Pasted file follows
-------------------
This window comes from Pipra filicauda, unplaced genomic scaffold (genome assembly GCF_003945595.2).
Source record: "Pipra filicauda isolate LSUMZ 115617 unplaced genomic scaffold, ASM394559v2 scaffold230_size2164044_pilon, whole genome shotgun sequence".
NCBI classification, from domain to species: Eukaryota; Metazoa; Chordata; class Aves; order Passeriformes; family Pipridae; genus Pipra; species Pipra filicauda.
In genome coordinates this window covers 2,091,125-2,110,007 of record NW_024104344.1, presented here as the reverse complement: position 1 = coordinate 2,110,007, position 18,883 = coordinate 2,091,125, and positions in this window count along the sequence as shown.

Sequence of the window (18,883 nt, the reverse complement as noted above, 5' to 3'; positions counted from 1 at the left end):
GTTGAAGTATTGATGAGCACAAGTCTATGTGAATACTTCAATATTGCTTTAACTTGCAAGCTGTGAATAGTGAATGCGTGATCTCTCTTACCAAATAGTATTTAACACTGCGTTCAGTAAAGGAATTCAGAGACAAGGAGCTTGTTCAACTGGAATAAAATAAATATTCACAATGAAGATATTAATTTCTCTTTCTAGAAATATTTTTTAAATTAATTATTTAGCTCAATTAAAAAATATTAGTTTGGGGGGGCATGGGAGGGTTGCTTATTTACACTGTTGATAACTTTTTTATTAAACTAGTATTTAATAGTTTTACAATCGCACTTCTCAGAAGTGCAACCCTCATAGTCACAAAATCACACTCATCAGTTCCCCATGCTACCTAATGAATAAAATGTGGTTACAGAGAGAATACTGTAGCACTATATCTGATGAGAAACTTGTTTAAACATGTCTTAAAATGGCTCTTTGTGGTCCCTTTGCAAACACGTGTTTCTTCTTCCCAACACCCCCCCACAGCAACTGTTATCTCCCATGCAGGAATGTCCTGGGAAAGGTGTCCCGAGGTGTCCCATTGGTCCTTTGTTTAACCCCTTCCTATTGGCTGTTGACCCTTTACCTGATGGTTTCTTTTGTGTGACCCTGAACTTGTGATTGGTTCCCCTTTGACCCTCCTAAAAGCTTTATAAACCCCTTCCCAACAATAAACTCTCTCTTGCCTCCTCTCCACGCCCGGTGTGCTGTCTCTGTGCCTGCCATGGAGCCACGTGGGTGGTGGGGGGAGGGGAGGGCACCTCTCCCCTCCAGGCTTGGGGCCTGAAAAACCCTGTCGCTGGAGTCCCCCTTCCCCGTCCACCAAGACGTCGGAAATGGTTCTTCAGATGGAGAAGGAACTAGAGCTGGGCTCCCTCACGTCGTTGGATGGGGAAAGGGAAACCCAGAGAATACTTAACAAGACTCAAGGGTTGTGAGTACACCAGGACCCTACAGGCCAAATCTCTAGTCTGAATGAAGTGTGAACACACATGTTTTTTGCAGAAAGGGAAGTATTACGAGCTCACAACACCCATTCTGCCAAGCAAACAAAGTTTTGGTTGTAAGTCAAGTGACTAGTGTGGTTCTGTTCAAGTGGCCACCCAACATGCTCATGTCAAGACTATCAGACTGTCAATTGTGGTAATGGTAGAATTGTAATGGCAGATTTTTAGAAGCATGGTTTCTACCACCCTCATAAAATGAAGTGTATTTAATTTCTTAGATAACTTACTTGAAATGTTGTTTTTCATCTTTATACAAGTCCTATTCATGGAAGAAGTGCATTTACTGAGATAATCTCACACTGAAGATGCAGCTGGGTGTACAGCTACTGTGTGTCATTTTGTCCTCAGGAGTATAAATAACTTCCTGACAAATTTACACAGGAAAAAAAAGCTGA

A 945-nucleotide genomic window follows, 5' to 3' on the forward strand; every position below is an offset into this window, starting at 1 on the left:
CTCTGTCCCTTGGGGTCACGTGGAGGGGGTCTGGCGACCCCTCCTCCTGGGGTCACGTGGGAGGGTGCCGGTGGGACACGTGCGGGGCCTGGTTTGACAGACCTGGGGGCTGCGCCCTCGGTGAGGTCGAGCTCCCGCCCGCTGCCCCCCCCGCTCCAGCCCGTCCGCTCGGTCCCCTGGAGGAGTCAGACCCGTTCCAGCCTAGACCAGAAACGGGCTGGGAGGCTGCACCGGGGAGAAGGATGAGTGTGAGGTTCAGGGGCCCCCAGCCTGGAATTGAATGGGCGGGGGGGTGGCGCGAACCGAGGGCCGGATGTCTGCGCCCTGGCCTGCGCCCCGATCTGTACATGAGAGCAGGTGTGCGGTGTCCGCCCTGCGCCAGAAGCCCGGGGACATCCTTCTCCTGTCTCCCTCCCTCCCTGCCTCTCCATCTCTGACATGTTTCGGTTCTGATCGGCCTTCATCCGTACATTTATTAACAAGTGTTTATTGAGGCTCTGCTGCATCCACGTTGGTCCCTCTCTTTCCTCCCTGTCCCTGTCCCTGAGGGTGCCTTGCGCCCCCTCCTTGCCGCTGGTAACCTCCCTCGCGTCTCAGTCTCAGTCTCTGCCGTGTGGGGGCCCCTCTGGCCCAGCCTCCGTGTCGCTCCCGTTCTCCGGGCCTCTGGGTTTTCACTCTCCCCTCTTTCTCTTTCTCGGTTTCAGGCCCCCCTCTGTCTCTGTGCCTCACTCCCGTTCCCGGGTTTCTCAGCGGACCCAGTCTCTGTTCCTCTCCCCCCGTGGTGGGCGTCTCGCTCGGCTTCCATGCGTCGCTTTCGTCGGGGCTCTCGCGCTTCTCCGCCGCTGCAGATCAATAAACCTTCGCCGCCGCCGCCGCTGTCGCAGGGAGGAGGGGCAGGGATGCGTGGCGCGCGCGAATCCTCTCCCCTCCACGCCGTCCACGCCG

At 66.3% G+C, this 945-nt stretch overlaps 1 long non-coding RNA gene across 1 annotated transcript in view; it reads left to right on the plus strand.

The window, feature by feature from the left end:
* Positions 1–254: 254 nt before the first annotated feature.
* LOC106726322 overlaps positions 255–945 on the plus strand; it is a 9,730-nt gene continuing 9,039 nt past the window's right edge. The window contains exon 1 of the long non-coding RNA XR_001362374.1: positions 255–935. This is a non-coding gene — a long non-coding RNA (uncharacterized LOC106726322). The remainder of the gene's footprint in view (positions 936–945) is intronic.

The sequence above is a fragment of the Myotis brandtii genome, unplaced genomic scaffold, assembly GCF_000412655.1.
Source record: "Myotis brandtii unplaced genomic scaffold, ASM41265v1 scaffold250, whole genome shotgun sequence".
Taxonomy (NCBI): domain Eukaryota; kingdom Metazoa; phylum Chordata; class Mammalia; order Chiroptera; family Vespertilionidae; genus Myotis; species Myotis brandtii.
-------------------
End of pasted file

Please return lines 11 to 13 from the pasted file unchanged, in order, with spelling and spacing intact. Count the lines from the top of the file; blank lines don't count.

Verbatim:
* Positions 1–254: 254 nt before the first annotated feature.
* LOC106726322 overlaps positions 255–945 on the plus strand; it is a 9,730-nt gene continuing 9,039 nt past the window's right edge. The window contains exon 1 of the long non-coding RNA XR_001362374.1: positions 255–935. This is a non-coding gene — a long non-coding RNA (uncharacterized LOC106726322). The remainder of the gene's footprint in view (positions 936–945) is intronic.

The sequence above is a fragment of the Myotis brandtii genome, unplaced genomic scaffold, assembly GCF_000412655.1.